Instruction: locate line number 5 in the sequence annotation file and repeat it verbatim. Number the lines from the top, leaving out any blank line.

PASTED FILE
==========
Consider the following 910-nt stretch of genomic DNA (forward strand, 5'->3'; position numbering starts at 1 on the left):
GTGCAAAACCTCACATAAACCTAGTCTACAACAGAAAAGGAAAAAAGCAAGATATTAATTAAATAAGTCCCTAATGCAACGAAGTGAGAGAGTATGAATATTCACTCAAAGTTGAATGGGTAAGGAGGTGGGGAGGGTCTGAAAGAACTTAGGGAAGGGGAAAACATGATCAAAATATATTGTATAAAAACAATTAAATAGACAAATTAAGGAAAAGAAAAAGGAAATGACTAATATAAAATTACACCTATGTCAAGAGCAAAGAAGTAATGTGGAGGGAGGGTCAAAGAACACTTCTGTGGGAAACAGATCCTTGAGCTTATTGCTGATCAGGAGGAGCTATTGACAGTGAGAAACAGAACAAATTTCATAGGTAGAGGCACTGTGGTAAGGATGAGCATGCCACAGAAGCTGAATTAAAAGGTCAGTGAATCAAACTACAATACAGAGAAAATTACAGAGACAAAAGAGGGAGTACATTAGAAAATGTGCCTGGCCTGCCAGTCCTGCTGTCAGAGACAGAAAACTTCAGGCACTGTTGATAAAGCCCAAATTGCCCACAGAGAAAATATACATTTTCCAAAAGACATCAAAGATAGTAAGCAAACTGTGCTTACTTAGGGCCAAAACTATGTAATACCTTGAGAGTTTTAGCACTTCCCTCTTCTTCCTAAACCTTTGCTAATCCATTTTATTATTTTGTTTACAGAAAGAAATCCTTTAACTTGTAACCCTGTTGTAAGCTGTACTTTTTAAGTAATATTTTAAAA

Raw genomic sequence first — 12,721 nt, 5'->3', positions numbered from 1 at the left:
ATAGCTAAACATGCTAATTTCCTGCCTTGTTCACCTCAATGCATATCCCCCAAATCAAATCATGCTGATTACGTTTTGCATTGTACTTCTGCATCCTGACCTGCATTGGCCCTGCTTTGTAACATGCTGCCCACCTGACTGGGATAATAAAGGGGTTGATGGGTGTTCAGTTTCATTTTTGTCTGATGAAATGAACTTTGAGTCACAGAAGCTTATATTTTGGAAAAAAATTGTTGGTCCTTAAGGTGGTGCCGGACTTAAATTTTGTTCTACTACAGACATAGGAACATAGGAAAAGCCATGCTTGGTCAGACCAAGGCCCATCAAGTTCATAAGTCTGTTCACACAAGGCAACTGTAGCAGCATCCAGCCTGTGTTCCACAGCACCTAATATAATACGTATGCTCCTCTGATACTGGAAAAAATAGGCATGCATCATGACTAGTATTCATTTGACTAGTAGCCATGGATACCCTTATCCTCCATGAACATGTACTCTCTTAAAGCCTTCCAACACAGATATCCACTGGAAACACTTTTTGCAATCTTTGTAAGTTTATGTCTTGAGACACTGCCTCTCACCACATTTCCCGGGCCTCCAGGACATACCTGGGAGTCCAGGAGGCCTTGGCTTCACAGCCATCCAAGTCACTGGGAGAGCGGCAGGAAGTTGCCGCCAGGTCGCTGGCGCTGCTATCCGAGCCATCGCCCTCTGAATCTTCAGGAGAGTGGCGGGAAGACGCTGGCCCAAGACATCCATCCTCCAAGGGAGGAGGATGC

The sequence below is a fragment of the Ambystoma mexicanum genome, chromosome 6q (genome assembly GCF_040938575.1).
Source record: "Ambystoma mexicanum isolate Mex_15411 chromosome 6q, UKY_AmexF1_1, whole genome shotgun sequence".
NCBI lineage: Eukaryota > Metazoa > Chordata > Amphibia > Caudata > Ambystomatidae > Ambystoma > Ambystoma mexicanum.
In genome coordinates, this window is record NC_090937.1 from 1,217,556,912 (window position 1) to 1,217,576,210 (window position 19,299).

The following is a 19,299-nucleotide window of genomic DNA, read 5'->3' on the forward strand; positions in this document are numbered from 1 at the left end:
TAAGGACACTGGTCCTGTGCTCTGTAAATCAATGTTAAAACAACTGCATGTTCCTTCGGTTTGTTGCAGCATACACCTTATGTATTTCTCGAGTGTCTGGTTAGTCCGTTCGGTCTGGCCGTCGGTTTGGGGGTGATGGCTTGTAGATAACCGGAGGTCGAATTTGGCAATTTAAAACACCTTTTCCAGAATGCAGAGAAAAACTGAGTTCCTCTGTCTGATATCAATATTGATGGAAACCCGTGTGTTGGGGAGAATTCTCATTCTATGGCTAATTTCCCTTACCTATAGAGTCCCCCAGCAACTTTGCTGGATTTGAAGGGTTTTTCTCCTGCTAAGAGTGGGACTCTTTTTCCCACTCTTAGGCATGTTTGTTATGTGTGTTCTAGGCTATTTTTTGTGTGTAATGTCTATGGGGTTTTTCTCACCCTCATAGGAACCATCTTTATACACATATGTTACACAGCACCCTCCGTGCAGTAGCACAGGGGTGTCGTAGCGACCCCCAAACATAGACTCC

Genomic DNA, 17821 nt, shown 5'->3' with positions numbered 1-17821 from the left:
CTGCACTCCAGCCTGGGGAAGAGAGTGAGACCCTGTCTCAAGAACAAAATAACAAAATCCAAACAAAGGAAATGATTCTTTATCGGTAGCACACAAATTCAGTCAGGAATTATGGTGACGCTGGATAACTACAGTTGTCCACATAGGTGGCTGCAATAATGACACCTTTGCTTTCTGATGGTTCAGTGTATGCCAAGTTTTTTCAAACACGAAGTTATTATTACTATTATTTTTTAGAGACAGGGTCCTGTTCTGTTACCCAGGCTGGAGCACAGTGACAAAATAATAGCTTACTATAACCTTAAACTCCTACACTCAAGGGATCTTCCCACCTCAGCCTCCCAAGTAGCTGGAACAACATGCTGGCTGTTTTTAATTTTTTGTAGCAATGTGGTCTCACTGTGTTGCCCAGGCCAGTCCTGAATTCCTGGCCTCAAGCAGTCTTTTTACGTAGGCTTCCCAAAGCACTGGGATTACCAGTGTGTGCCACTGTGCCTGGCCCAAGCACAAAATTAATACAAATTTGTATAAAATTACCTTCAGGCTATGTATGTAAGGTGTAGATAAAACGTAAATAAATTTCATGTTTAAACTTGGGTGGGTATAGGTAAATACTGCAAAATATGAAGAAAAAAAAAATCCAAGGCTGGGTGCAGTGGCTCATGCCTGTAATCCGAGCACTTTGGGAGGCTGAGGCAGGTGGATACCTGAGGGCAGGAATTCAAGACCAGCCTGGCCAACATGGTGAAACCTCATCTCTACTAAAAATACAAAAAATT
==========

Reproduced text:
The sequence below is a fragment of the Ambystoma mexicanum genome, chromosome 6q (genome assembly GCF_040938575.1).